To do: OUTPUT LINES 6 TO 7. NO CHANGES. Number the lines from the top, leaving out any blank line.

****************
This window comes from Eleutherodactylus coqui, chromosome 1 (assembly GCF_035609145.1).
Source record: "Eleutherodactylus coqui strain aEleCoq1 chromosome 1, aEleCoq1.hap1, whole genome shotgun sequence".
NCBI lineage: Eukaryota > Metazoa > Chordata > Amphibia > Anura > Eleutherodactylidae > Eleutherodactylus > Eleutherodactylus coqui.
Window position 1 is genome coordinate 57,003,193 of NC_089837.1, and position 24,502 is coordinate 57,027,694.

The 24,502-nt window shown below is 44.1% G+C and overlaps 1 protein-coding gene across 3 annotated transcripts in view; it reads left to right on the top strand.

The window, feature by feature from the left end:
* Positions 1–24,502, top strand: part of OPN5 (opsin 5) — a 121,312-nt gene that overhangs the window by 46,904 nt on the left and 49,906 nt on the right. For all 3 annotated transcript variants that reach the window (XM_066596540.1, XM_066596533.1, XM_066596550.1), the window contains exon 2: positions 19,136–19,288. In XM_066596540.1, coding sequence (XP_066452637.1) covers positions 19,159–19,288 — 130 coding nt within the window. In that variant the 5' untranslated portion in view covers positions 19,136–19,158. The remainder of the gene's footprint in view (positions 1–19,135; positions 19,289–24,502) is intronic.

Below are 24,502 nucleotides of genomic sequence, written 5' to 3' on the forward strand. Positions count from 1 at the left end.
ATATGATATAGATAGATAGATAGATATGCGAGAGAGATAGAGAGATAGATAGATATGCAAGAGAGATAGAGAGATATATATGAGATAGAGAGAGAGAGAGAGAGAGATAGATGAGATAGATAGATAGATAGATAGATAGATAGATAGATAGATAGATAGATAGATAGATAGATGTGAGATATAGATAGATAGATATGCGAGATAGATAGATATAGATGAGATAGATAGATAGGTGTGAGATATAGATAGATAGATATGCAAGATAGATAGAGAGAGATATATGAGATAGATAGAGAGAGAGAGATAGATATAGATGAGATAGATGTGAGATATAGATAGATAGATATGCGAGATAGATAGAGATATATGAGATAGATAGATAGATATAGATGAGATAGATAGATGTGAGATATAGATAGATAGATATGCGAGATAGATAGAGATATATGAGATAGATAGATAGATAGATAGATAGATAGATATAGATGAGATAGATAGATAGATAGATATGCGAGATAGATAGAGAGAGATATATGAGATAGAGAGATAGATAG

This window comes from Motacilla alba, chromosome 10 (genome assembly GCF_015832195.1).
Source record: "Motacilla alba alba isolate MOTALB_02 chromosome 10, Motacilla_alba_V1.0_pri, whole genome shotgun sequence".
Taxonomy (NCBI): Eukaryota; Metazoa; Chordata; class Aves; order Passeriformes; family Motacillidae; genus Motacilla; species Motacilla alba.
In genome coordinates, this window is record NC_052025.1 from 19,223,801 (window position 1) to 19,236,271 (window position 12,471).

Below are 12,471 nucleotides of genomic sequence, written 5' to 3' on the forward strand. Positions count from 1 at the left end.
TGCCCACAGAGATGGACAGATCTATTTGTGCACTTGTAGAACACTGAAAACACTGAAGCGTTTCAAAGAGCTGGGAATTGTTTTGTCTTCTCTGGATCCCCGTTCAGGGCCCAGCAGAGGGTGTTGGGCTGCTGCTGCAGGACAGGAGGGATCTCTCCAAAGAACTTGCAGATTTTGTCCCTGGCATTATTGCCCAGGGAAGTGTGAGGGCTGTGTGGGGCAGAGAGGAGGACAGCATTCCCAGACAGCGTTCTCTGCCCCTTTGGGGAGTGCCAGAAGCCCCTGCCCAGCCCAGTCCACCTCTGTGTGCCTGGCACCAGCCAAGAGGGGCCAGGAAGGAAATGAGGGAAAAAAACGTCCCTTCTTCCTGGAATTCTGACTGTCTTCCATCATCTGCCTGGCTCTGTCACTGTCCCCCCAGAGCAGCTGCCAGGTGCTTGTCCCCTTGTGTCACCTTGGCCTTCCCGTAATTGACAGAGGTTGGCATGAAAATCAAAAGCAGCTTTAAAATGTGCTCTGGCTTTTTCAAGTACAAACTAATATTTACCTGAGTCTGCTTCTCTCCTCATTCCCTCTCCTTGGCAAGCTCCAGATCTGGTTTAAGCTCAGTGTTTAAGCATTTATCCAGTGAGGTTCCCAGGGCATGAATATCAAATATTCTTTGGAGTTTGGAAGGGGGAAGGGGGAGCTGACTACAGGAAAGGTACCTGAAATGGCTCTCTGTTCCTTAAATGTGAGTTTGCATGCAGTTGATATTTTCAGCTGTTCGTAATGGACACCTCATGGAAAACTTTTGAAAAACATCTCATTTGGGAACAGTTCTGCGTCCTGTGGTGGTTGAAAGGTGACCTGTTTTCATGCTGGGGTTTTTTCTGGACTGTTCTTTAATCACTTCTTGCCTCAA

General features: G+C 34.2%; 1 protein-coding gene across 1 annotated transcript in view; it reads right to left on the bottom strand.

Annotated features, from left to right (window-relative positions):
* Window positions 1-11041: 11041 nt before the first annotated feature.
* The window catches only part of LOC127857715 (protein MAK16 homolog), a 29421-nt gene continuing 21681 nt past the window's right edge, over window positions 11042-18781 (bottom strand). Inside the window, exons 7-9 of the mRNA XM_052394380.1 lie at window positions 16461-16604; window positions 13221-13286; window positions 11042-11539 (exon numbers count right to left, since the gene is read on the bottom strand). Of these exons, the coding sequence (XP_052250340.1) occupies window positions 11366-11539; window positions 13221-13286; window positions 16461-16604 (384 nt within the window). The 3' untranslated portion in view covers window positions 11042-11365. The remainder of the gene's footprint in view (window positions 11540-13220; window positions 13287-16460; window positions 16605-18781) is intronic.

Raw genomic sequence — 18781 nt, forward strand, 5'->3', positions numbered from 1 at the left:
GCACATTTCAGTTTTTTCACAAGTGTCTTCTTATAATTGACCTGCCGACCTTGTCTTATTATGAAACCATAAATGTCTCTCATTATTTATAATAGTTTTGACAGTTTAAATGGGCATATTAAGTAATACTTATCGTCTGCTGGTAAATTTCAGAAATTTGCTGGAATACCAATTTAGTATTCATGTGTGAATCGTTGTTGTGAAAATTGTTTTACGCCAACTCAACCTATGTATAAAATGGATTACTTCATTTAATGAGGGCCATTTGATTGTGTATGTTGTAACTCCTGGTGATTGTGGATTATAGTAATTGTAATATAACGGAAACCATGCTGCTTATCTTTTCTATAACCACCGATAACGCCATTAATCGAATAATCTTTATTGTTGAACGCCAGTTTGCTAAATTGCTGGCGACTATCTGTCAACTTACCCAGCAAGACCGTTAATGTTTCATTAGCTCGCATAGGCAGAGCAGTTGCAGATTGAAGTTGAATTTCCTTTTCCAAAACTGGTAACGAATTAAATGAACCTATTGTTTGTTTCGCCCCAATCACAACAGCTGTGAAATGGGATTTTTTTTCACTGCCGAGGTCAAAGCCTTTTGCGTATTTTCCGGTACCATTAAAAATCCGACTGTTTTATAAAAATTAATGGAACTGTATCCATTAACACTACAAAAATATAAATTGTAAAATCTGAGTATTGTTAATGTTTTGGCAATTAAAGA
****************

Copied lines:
The window, feature by feature from the left end:
* Positions 1–24,502, top strand: part of OPN5 (opsin 5) — a 121,312-nt gene that overhangs the window by 46,904 nt on the left and 49,906 nt on the right. For all 3 annotated transcript variants that reach the window (XM_066596540.1, XM_066596533.1, XM_066596550.1), the window contains exon 2: positions 19,136–19,288. In XM_066596540.1, coding sequence (XP_066452637.1) covers positions 19,159–19,288 — 130 coding nt within the window. In that variant the 5' untranslated portion in view covers positions 19,136–19,158. The remainder of the gene's footprint in view (positions 1–19,135; positions 19,289–24,502) is intronic.